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  • The Red Squirrel [1993] [DVD]
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The Red Squirrel [1993] [DVD]

9 customer reviews

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Product details

  • Actors: Emma Suárez, Nancho Novo, María Barranco, Karra Elejalde, Carmelo Gómez
  • Directors: Julio Medem
  • Writers: Julio Medem
  • Producers: Enrique López Lavigne, Fernando de Garcillán
  • Format: PAL
  • Language: Spanish
  • Subtitles: English
  • Region: All Regions
  • Aspect Ratio: 16:9 - 1.78:1
  • Number of discs: 1
  • Classification: 18
  • Studio: Tartan
  • DVD Release Date: 27 May 2002
  • Run Time: 114 minutes
  • Average Customer Review: 4.4 out of 5 stars  See all reviews (9 customer reviews)
  • ASIN: B000066CWV
  • Amazon Bestsellers Rank: 86,513 in DVD & Blu-ray (See Top 100 in DVD & Blu-ray)


Product Description

An ex-pop star is contemplating suicide when he is interrupted by a motorbike accident. On arriving at the scene, he sees that the bike rider is a beautiful young woman, who appears to have amnesia. He responds by pretending to be her boyfriend, naming her Lisa, and inventing a story for them both. They then go off on holiday to the Red Squirrel campsite. But there is more to Lisa than meets the eye, as he is about to find out.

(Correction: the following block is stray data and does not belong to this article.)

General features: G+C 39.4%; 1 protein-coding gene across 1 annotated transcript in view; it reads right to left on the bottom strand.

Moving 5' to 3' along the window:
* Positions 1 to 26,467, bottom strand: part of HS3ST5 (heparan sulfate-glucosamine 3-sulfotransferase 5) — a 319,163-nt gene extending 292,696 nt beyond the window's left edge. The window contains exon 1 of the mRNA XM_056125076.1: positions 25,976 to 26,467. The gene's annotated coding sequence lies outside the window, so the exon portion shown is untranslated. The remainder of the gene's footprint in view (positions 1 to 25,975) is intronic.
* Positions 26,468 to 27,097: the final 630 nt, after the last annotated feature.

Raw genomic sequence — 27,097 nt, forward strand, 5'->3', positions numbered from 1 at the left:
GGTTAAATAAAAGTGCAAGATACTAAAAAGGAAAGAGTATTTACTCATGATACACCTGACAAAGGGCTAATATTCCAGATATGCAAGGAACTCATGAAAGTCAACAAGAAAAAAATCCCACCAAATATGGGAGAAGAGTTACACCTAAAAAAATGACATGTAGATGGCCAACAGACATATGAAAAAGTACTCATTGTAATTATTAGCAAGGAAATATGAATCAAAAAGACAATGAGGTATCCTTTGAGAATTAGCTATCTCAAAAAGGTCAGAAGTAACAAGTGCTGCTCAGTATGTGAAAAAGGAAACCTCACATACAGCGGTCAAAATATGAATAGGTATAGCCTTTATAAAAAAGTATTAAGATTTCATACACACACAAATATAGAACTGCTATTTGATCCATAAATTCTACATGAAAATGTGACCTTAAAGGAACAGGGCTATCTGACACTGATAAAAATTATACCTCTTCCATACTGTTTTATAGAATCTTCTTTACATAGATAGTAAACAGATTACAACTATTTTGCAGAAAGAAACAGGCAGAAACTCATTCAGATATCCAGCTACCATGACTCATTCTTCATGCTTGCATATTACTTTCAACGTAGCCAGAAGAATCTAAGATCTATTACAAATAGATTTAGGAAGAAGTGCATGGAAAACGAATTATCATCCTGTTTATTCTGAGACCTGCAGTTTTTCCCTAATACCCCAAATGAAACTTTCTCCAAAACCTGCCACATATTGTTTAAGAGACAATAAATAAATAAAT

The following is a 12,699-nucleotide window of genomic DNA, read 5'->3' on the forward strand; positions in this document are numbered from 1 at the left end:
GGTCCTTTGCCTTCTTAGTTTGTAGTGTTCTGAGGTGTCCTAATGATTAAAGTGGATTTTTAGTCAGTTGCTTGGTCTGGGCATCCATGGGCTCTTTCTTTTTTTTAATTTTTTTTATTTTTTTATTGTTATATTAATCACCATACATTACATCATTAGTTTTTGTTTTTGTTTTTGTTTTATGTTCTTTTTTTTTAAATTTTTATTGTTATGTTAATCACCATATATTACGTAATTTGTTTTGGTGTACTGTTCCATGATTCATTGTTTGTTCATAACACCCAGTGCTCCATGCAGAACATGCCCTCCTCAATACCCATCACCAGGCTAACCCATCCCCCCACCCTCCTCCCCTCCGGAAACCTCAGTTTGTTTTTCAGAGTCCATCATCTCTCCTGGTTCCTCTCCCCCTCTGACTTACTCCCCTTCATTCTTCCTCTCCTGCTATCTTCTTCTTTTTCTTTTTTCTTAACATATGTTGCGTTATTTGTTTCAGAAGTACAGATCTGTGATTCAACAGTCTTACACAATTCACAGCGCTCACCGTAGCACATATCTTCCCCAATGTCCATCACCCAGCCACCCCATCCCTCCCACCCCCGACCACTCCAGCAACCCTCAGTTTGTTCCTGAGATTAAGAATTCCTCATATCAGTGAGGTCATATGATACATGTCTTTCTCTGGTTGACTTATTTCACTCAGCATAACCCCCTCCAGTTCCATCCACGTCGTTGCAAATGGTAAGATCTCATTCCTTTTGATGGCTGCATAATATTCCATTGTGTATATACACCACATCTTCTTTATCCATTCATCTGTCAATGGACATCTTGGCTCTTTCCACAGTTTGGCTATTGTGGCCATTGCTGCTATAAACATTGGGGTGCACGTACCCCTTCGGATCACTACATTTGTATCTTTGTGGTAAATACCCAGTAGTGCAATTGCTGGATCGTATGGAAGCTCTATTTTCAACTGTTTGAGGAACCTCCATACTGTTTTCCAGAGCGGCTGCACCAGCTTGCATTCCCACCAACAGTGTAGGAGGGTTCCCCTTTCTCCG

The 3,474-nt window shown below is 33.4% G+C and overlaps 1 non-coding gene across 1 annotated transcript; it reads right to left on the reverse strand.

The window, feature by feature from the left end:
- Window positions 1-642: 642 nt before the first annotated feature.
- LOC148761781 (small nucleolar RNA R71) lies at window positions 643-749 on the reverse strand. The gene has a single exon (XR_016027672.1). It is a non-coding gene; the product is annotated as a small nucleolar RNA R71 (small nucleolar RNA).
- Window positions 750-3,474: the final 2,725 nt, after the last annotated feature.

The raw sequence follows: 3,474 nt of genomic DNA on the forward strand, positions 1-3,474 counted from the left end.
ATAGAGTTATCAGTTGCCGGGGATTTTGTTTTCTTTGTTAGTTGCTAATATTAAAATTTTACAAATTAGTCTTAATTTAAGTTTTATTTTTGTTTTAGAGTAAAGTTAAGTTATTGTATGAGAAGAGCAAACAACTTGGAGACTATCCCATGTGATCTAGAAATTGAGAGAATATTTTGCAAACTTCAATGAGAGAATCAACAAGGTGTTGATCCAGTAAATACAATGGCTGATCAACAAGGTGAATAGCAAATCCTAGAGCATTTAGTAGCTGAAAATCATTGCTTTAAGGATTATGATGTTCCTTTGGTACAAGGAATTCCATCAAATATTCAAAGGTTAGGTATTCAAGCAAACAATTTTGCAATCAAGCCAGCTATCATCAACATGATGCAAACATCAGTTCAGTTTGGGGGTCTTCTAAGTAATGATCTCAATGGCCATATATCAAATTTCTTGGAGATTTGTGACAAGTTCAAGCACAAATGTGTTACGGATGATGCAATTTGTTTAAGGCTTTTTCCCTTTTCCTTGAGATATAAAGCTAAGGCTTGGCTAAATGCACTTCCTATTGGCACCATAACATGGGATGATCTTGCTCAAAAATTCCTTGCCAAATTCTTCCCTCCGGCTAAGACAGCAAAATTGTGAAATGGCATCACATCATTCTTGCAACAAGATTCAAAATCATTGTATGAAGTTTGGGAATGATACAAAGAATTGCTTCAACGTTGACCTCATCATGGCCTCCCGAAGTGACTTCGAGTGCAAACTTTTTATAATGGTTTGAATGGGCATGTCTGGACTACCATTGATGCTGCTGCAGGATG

The Red Squirrel sees Jota, an ex-pop star with a penchant for doing nothing very much, standing on a bridge contemplating suicide. He’s pulled back to reality by a dramatic motorcycle accident and goes to help the victim, an attractive young woman apparently physically unscathed but with severe amnesia. At the hospital he is assumed to be her boyfriend, and so the deception begins, as he invents everything from her name (Lisa) through to the details of their imaginary four-year relationship. Though based on a lie, it gradually becomes real but is Lisa really an amnesiac or is she deceiving the deceiver? Who is the mysterious Felix, leaving pleas on a late-night radio programme to his missing, mentally disturbed 25-year-old wife, Sofia? As an array of incidental characters get drawn in, each seems to be practising their own deceit.

This is a beautifully wrought, endlessly thought-provoking film, complemented by Alberto Iglesias's fabulous score. The two leads are superb: as Jota, Nancho Nova is both fey and hypnotic while Elisa (Emma Suárez) is wonderfully whimsical. Not surprisingly, it garnered a whole heap of awards, from Best Foreign Film at Cannes to Best Score at the Goya Awards. And the significance of the title? Red squirrels are, apparently, quick and cunning creatures; just like human beings.

On the DVD: The Red Squirrel is presented in Dolby Digital original Spanish soundtrack with option of English subtitles and anamorphic widescreen print. The usual stuff is on offer as special features, including trailers for other world cinema films, filmographies of the director and two leading characters, and a concise but considered analysis of the plot.--Harriet Smith

Customer Reviews